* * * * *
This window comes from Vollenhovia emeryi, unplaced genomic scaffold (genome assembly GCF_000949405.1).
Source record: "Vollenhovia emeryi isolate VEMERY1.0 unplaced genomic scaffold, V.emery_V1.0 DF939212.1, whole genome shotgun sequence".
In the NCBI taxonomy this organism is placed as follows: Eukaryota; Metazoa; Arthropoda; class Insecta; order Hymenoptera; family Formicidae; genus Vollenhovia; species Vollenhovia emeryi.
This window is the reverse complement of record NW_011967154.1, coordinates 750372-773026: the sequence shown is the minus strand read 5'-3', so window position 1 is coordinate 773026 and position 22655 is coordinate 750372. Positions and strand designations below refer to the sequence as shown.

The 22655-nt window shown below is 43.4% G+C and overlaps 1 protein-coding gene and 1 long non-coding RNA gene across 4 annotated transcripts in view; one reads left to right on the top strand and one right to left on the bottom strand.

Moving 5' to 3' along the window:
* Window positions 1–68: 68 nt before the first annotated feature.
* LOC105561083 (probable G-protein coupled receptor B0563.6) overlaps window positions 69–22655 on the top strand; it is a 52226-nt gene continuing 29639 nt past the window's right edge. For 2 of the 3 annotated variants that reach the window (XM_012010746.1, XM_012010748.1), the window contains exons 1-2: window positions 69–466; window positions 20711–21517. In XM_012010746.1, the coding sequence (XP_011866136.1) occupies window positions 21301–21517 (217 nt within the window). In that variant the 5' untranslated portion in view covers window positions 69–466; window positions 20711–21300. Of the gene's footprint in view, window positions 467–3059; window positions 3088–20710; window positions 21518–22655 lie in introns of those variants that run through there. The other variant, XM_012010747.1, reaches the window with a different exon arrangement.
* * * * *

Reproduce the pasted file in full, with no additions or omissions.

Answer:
This window comes from Vollenhovia emeryi, unplaced genomic scaffold (genome assembly GCF_000949405.1).
Source record: "Vollenhovia emeryi isolate VEMERY1.0 unplaced genomic scaffold, V.emery_V1.0 DF939212.1, whole genome shotgun sequence".
In the NCBI taxonomy this organism is placed as follows: Eukaryota; Metazoa; Arthropoda; class Insecta; order Hymenoptera; family Formicidae; genus Vollenhovia; species Vollenhovia emeryi.
This window is the reverse complement of record NW_011967154.1, coordinates 750372-773026: the sequence shown is the minus strand read 5'-3', so window position 1 is coordinate 773026 and position 22655 is coordinate 750372. Positions and strand designations below refer to the sequence as shown.

The 22655-nt window shown below is 43.4% G+C and overlaps 1 protein-coding gene and 1 long non-coding RNA gene across 4 annotated transcripts in view; one reads left to right on the top strand and one right to left on the bottom strand.

Moving 5' to 3' along the window:
* Window positions 1–68: 68 nt before the first annotated feature.
* LOC105561083 (probable G-protein coupled receptor B0563.6) overlaps window positions 69–22655 on the top strand; it is a 52226-nt gene continuing 29639 nt past the window's right edge. For 2 of the 3 annotated variants that reach the window (XM_012010746.1, XM_012010748.1), the window contains exons 1-2: window positions 69–466; window positions 20711–21517. In XM_012010746.1, the coding sequence (XP_011866136.1) occupies window positions 21301–21517 (217 nt within the window). In that variant the 5' untranslated portion in view covers window positions 69–466; window positions 20711–21300. Of the gene's footprint in view, window positions 467–3059; window positions 3088–20710; window positions 21518–22655 lie in introns of those variants that run through there. The other variant, XM_012010747.1, reaches the window with a different exon arrangement.